EU lawyers admit that £92billion Brexit Bill is impossible to enforce
EU lawyers admit that £92billion Brexit Bill is impossible to enforce and warn Eurocrats against attempting to make the UK pay the massive bill
- EU officials were told they could not ‘cherry pick’ the accounts and hit the UK with the hefty bill
- The advice is a boost for Theresa May who has dismissed the staggering bill
- But the European Commission appears to have overruled the advice and are pushing ahead with the demand regardless
It is ‘legally impossible’ to enforce demands for Britain to pay a massive £92billion (€100billion) divorce bill, lawyers in Brussels have reportedly privately admitted.
The shock revelation is contained in minutes of a meeting and given to the Brexit negotiation team in Brussels.
But the European Commission has ignored the advice of its own lawyers and pushed ahead with demanding the hefty bill regardless.
The staggering bill has contributed to the poisoning of relations between Britain and the EU.
EU negotiators have doubled the charge the UK was thought to be facing in order to cover farm subsidies and plug the giant hole in its budget up until 2020.
The numbers have shot up because they are trying to deny the UK a share of billions of pounds of assets across the continent – such as buildings.
But it has now emerged that serious questions have been raised over the legality of this position, according to a report in the Sunday Telegraph.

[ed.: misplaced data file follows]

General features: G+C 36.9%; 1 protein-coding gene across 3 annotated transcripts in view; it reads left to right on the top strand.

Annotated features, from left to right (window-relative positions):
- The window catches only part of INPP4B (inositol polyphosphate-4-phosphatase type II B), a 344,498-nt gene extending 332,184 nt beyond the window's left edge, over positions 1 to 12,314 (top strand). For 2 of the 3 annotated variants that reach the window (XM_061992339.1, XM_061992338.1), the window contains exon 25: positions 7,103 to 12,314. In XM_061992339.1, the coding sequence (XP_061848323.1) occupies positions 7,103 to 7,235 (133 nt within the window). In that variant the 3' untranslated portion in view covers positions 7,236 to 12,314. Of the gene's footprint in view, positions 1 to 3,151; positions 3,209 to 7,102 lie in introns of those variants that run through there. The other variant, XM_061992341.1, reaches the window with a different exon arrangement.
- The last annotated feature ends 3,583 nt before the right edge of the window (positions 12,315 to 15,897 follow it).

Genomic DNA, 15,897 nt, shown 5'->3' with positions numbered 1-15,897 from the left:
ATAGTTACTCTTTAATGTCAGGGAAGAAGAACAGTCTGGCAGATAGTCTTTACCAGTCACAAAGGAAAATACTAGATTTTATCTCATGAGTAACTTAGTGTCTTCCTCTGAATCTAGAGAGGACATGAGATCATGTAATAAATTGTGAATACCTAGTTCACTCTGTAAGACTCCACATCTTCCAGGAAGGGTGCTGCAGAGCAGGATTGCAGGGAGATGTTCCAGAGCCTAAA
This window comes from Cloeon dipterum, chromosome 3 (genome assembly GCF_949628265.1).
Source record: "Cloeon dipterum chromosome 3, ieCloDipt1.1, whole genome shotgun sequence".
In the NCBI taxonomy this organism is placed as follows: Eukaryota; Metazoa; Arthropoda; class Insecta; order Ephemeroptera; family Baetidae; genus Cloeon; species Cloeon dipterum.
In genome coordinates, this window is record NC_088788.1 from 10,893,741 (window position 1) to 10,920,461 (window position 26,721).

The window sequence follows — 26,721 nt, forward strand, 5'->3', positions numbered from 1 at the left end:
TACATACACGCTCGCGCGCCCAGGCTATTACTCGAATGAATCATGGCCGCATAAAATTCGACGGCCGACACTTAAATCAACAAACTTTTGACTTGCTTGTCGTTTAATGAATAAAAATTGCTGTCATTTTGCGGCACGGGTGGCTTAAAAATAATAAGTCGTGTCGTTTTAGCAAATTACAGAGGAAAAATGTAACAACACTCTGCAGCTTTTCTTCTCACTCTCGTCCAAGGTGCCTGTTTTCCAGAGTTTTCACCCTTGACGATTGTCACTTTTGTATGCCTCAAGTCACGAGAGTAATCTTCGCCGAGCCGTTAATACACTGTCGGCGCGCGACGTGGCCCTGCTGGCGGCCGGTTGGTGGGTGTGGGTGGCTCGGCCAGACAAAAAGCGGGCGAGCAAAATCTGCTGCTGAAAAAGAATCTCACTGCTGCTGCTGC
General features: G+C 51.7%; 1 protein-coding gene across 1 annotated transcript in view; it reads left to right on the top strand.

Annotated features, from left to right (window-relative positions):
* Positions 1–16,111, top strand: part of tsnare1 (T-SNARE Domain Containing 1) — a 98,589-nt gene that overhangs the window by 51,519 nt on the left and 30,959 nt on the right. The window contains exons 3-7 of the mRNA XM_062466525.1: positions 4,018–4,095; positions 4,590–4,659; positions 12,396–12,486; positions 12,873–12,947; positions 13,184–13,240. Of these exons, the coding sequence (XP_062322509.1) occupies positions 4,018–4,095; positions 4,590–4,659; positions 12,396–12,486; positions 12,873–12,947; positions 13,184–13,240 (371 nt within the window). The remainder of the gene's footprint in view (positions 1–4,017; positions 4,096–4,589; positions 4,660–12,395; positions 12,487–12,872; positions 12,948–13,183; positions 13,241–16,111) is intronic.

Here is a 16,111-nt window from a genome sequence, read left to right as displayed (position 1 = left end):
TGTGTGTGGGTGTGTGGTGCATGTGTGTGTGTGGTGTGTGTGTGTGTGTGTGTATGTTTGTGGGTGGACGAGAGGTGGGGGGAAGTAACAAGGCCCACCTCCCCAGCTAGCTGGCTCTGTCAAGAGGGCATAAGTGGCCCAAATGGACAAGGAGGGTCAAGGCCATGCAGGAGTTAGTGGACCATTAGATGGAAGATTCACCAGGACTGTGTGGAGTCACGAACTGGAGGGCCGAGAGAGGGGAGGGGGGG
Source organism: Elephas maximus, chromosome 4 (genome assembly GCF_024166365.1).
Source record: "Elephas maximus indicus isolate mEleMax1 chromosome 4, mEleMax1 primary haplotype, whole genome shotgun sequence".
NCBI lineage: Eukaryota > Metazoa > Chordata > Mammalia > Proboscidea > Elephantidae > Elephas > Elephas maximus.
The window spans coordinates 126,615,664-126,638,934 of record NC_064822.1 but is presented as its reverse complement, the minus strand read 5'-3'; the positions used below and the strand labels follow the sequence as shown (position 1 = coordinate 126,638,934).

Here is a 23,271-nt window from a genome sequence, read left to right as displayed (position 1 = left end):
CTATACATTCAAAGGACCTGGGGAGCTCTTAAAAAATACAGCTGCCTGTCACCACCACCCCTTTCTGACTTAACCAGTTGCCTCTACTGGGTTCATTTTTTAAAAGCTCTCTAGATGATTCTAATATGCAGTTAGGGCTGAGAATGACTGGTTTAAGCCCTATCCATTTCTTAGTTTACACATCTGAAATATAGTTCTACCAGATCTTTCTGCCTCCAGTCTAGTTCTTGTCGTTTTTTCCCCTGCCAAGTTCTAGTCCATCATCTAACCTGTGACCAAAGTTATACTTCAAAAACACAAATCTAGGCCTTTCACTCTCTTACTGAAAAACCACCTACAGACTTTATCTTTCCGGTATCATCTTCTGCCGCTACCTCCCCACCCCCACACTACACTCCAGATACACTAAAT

Demands that the UK’s share of assets should not be included in calculations of the Brexit settlement were reportedly made at a seminar in February held by Brexit chief negotiator Michel Barnier.
According to minutes of the meeting seen by the newspaper, Nadia Calvino, the director-general in charge of the budget, argued against the idea.
She warned that Europe could not start ‘cherry-picking’ which parts of the annual accounts it wanted to base its calculations on.
In a separate legal memo seen by the newspaper, Mr Barnier’s team warned it would be ‘legally impossible’ to insist Britain keeps paying for farm subsidies after it leaves the EU in March 2019.
But they appear to have been overruled.
A source told the paper: ‘It was the clear view of the Commission that it would be legally impossible to defend the idea that the entire seven-year budget plan was a binding commitment on the UK, and that insisting the UK pay after Brexit would give them an excuse to walk.’
The revelations are a boot for the British government ministers, who have dismissed the huge bill.
Brexit Secretary David Davis has said: ”We will not be paying €100billion,’ he told ITV. ‘What we’ve got to do is discuss in detail what the rights and obligations are.’
He insisted the UK was under no legal obligation to pay anything – saying the bullying tactics from the EU underlined the PM’s view that ‘no deal is better than a bad deal’
Relations between Britain and the EU have nose-dived after negative briefings against Mrs May from Brussels.
Aides to European Commission President Jean-Claude Juncker accused the PM of being ‘deluded’ and ‘in another galaxy’ after meeting her for talks in Downing Street.
It triggered a furious response from Mrs May who used a speech outside No 10 to warn that meddling Eurocrats were mounting a desperate bid to interfere in Britain’s General Election.
Source: Daily Mail Online